The first time in my life i have been able to interact with anybody from law enforcement has been on Facebook, even though I was the victim of a major crime at five years old. I did not trust the law enforcement available to me to handle this matter because of all the factors involved. I had also tried to get help to surface the crimes when I was going to the University of Utah and the school psychiatrist incarcerated me after about a two minute interview and I was told I would be scheduled for electric shock so to get ready for it. I had chronic fatigue and did not think I could survive electric shock, which I told them. They did not respond for five days and night and then I crashed with the worst bout of chronic fatigue in my whole life. I came near to dying of it after a 4 hour seizure. Only then did they decide I could not survive electric shock and sent me home with my health broken for life. I had good reason not to trust law enforcement or psychiatry. If I was mentally ill it was from stress from being raised in the home of an alcoholic, which was the same reason I developed CF at 12 years old, but there was a massive inability for either law enforcement or psychiatrists who treated mental illness to understand the victim. Anything that helps should not be limited to people.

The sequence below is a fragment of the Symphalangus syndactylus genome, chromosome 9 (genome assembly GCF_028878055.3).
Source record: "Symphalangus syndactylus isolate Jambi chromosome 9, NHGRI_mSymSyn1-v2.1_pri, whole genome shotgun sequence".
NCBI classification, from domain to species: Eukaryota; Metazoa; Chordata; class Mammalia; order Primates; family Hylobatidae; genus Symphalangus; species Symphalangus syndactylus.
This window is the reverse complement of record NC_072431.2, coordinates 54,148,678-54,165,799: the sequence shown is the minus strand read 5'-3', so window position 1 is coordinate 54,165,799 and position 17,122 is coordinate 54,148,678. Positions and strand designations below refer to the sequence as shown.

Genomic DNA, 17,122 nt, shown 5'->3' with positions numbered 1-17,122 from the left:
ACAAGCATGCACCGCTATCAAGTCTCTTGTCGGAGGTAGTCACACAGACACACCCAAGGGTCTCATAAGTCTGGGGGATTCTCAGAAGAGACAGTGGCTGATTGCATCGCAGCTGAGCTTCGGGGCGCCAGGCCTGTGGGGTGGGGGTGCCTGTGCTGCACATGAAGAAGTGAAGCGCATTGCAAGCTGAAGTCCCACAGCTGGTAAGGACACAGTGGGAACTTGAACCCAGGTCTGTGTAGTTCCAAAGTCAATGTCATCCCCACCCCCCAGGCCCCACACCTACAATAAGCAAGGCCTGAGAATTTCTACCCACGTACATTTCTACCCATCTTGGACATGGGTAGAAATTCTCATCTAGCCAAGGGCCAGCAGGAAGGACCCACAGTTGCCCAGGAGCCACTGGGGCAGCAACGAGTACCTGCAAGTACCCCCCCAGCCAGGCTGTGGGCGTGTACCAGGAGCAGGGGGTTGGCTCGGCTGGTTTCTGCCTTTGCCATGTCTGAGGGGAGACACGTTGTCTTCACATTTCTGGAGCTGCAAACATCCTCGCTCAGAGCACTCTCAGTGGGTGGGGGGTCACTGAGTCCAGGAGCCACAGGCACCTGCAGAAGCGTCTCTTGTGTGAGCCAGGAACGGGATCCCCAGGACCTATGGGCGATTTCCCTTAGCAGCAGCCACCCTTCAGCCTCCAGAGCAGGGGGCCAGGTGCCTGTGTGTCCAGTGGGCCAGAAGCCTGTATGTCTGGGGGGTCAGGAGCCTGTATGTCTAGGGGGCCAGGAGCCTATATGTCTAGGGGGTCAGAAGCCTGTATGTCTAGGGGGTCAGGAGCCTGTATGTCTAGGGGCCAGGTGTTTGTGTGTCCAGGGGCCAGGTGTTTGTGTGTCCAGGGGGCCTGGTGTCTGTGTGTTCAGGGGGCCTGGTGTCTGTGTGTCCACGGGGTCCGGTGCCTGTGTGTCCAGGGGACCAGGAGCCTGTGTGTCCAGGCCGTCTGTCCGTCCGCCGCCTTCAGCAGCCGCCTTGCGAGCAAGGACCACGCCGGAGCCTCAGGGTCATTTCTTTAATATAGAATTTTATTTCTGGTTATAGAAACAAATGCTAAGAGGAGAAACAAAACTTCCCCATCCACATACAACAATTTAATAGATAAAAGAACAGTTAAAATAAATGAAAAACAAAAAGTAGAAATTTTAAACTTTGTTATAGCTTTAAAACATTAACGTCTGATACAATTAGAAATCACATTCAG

Mark Tarte @ 2/26/2013 6:25 PM

Well written Dean. Was Dorner the recipient of favoritism to fill a box the city and LAPD needed to fill with a minority hire or did he just slip through the cracks in the background process? Earlier reports in the LA Times talked of a cadet who flaunted authority by wearing the wrong colored running shoes when told not to and of accidentally shooting himself in the hand during the range portion of the academy. If the Times can be trusted and the stories are true, either incident would have been grounds in mine and other academies of immediate dismissal. If true and he wasn't dismissed from the academy, then the tragedy that this coward wrought his four victims and their families must be laid at the feet of LAPD, at least indirectly.